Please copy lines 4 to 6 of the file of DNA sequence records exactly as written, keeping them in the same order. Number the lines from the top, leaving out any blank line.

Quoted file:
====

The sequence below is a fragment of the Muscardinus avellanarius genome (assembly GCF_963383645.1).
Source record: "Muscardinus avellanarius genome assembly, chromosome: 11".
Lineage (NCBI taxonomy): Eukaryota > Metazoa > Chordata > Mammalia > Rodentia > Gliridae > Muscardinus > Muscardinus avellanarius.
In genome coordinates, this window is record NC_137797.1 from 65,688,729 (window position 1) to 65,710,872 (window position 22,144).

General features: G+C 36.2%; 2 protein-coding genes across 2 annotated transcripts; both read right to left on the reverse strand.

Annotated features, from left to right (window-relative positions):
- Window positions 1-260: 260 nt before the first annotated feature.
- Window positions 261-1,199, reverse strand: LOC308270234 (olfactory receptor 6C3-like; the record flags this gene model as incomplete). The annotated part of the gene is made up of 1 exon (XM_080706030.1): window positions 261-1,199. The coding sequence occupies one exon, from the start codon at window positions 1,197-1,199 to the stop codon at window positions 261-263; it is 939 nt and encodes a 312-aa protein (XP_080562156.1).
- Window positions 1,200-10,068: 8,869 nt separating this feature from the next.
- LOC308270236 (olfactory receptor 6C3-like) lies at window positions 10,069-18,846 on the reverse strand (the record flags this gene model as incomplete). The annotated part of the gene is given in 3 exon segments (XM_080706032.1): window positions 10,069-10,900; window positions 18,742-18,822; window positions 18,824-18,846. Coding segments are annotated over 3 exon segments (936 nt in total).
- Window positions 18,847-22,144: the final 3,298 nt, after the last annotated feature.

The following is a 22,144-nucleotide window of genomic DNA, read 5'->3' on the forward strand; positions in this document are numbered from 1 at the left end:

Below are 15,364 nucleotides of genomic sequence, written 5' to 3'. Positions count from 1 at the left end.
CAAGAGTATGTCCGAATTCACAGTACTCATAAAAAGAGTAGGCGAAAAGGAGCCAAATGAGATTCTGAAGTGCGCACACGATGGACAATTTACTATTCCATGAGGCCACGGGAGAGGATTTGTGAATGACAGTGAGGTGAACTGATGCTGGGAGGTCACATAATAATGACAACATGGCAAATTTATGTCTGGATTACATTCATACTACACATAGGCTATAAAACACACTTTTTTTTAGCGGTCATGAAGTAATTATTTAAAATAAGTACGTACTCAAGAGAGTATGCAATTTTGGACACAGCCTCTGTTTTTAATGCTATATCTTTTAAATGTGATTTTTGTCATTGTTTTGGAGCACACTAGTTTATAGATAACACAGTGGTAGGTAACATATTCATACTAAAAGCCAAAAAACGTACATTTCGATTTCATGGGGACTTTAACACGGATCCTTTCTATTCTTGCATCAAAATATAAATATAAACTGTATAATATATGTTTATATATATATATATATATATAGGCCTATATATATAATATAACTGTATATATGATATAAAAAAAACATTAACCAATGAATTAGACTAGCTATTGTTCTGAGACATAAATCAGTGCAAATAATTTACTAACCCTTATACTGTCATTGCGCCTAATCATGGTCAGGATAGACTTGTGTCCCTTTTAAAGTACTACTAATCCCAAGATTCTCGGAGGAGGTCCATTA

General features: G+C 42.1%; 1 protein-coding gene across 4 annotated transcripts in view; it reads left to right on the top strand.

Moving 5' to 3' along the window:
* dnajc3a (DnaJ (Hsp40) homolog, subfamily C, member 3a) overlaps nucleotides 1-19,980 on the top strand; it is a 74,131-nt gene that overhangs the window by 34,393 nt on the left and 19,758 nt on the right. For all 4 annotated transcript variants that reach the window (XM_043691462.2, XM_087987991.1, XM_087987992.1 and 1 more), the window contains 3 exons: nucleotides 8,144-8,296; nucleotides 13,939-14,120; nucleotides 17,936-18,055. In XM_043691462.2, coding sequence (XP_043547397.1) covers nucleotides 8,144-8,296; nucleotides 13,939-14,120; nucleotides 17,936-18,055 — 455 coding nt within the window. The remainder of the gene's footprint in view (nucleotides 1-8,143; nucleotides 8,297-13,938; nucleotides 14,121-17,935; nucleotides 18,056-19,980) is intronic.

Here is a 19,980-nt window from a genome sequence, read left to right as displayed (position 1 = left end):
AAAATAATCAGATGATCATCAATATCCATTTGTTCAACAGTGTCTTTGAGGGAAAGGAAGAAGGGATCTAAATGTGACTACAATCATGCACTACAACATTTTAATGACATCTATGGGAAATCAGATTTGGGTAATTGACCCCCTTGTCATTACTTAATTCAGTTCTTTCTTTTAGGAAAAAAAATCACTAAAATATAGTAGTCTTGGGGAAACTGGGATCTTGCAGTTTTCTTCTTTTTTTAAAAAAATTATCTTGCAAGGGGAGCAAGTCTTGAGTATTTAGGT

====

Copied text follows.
In genome coordinates, this window is record NC_137797.1 from 65,688,729 (window position 1) to 65,710,872 (window position 22,144).

General features: G+C 36.2%; 2 protein-coding genes across 2 annotated transcripts; both read right to left on the reverse strand.

Annotated features, from left to right (window-relative positions):